We've all attended that awkward dinner party where you begin to run out of things to say or where you have little in common with any of the other guests. Nothing stirs the heart quite as much as interesting people and good conversation. If I could invite anyone I wanted to dinner, this is who I would choose ...
4 People I'd Like to Have Dinner With
Artist: Vincent van Gogh
Vincent Willem van Gogh was a Dutch Post-Impressionist painter. I love how he used his ostensibly frenetic art style to purposefully capture emotion rather than mere realism. Unfortunately, he was not commercially successful during his lifetime and struggled with severe depression, which led him to commit suicide at the age of 37. He suffered from psychotic episodes and delusions.
Despite being labeled a “redheaded madman” or a “failure,” van Gogh created 2,100 works of art, many of which date from the last two years of his life. Today, most of us who love art, consider him a misunderstood genius.
Although a tortured artist, I would ask him about his unique approach to still lifes and landscapes, his tumultuous friendship with Paul Gaugin, and why he preferred to paint outside in nature rather than from memory or mere imagination. I’d want to know about his interest in character studies of working-class men and women, his expressionistic brush strokes, and his deep desire to understand the language of color. Discussing the intensity with which he painted things not as they are but as he felt them to be would create enough buzz to keep the table talk going for hours!
Musician: Muddy Waters
It’s no secret that I am a huge lover of jazz and blues, in large part due to my father’s own adulation for the genres. He introduced me to the likes of Jimi Hendrix, Janis Joplin, Eric Clapton, and B.B. King. I was probably the only 12-year-old I knew who listened to The Thrill Is Gone with the same vigor as most pre-teens did I Will Always Love You or That’s the Way Love Goes. But, before there was a B.B. King, there was McKinley Morganfield (known professionally as Muddy Waters due to his childhood love of playing in the muddy water of a nearby creek).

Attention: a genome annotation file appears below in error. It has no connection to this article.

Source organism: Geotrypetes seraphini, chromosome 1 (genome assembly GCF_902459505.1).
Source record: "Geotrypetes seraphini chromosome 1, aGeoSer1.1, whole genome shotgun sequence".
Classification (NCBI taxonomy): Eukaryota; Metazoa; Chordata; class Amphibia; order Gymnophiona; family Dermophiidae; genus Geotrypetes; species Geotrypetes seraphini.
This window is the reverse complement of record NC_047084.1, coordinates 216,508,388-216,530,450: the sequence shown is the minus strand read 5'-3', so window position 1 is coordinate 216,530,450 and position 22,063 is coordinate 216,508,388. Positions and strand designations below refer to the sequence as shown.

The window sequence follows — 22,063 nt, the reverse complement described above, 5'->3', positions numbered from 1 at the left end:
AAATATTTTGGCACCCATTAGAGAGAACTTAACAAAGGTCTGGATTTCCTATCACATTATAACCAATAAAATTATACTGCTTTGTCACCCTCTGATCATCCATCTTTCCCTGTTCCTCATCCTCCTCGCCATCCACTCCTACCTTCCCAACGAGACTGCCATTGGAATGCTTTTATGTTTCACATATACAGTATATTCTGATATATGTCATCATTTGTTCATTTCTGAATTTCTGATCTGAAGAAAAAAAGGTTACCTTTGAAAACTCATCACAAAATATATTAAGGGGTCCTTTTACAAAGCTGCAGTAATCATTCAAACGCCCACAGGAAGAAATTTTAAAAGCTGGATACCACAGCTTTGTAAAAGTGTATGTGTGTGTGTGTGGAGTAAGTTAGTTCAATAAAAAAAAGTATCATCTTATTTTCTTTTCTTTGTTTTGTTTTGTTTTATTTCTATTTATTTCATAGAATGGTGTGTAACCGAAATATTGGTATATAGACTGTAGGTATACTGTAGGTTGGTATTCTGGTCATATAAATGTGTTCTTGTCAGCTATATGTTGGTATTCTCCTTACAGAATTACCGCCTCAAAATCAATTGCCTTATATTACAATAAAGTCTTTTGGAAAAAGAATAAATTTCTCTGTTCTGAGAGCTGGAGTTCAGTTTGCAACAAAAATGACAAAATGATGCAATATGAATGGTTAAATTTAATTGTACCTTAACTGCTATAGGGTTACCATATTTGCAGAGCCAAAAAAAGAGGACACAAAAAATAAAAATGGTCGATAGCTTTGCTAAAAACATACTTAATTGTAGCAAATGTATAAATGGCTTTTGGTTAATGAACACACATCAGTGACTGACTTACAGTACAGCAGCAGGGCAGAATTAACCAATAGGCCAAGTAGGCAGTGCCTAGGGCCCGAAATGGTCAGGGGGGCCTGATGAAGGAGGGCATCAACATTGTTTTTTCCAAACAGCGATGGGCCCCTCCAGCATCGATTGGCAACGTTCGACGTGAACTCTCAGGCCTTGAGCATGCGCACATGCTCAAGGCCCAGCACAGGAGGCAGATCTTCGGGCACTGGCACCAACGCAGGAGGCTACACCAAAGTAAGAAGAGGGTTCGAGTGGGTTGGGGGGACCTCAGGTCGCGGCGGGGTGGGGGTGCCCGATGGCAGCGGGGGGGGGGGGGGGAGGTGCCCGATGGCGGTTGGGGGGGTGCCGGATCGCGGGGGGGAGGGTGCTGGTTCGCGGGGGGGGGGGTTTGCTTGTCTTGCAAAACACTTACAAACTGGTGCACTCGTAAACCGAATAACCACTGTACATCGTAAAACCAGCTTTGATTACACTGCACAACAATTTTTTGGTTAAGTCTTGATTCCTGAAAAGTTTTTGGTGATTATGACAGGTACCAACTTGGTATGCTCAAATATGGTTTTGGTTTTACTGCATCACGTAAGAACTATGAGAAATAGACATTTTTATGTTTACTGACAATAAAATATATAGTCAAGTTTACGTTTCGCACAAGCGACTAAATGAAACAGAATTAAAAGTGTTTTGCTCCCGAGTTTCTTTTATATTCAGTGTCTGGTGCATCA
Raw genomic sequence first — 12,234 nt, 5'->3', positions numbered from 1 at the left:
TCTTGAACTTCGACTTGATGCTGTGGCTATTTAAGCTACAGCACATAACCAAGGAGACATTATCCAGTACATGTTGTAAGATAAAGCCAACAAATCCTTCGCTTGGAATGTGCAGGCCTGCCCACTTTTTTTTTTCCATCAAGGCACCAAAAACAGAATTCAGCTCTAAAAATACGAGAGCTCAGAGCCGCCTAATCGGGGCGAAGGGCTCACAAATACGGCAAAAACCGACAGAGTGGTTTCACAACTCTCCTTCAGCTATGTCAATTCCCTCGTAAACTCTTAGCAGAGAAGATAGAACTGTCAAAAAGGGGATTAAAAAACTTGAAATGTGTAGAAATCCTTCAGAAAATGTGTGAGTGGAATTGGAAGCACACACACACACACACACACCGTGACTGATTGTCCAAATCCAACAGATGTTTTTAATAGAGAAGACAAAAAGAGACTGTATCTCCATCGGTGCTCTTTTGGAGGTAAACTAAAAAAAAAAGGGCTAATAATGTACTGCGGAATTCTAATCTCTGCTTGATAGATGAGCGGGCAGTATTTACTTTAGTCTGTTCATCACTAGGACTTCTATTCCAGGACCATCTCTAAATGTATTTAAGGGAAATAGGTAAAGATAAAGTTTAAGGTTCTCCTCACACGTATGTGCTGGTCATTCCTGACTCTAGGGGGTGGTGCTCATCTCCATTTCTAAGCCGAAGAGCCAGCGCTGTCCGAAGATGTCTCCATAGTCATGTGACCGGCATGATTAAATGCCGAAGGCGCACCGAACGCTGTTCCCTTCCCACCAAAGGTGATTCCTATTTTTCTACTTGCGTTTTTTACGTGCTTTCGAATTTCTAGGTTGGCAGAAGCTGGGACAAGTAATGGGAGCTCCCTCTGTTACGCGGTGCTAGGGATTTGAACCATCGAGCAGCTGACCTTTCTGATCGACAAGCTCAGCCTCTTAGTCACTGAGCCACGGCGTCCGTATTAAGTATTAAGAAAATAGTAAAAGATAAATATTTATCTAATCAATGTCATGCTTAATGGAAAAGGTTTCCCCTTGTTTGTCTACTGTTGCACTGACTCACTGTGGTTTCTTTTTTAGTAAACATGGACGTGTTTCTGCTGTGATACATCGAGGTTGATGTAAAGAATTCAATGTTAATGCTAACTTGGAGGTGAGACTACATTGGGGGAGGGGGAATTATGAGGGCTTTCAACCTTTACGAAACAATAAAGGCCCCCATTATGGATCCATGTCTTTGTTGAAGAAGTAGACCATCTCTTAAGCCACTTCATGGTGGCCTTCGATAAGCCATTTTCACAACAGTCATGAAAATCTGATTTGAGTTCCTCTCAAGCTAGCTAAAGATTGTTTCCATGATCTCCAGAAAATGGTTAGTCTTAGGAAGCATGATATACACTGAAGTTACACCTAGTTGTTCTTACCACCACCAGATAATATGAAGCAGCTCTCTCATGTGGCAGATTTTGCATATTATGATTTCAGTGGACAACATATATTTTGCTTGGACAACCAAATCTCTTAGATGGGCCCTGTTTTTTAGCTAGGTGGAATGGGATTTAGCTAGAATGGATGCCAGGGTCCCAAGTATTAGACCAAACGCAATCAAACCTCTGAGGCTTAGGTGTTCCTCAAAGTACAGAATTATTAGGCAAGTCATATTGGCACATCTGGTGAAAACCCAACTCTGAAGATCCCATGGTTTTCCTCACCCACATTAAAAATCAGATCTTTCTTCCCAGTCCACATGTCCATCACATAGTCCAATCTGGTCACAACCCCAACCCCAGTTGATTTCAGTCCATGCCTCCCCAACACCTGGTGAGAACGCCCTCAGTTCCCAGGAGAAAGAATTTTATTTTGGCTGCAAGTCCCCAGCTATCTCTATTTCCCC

Muddy Waters was an American blues singer-songwriter and musician who contributed to music in ways that most people will probably never know. Despite headlines in England categorizing his playing style as a “Screaming Guitar and Howling Piano,” the British band, The Rolling Stones, named themselves after his 1950 song Rollin’ Stone. His musical mastery influenced Eric Clapton, Jimi Hendrix, ZZ Top guitarist Billy Gibbons, and even one of Led Zeppelin’s biggest hits.
His profound guitar playing enhanced the lyrics themselves. So, I’d ask him about his legacy as the Father of Modern Chicago Blues, a sound based on the guitar, harmonica, and the rhythm of drums and bass. I’d also want to know about his switch from acoustic to electric guitar, the unique pep he gave to otherwise sad blues of the era, and his decision not to change his unique sound to keep up with ever-changing trends.
Polymath: Leonardo da Vinci
This forward-thinking man imagined many things that weren’t even feasible during his lifetime. I’d love to talk to him about some of his innovative ideas … flying machines, armored fighting vehicles, and the use of solar power. He was definitely a man before his time!
I often think of the amazing things he could have accomplished in the modern world. So, I’d love to hear his take on contemporary architecture, engineering, and art. I’d ask him why he never published any of his phenomenal findings (given some of his conclusions and findings were not rediscovered until centuries later), the reason he chose to use mirror-image cursive, and how he viewed his own œuvre.
Poet, Writer, and Civil Rights Activist: Maya Angelou
I fell in love with Maya Angelou’s gorgeous words at an early age. I have my parents to blame for introducing me to the great works of Kahlil Gibran, Langston Hughes, Nikki Giovanni, and yes, Maya Angelou. From the first poem I ever read, something just clicked. It even inspired me to start writing poetry of my own. So, sharing a meal with a fellow writer, especially one that I have admired for so long, is a bit of a given.
With more than 30 bestselling titles, Maya Angelou wrote 36 books. But, I wouldn’t ask her about any of those. I’d inquire about her decision to openly talk about taboo subjects like being sexually abused. Or, I’d ask her to share about her experience of having her precious books banned in schools across the nation while racist “literary classics” remained. My school was one of them! Yet, despite all this, she exuded a quiet strength that was second to none. So, I’d ask her about that, too, because I think we all could glean some wisdom from someone who experienced such hardship in life without losing her joie de vivre. And, of course, Maya being Maya, I’m sure she’d throw in some humorous anecdotes and poignant life lessons before and after the meal preparation as a generous gift to me and the rest of my guests.